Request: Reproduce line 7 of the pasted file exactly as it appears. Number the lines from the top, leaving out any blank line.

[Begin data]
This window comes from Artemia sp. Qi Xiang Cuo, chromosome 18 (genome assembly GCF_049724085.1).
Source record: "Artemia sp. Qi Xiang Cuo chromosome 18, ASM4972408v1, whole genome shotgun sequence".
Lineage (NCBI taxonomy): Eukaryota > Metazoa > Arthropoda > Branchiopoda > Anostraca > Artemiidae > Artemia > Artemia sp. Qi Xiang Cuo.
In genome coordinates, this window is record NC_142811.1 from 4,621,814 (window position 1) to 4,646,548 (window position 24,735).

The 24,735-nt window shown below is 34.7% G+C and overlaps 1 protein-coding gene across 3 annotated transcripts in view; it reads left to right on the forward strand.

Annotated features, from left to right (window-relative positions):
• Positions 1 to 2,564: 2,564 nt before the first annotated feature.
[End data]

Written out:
• Positions 1 to 2,564: 2,564 nt before the first annotated feature.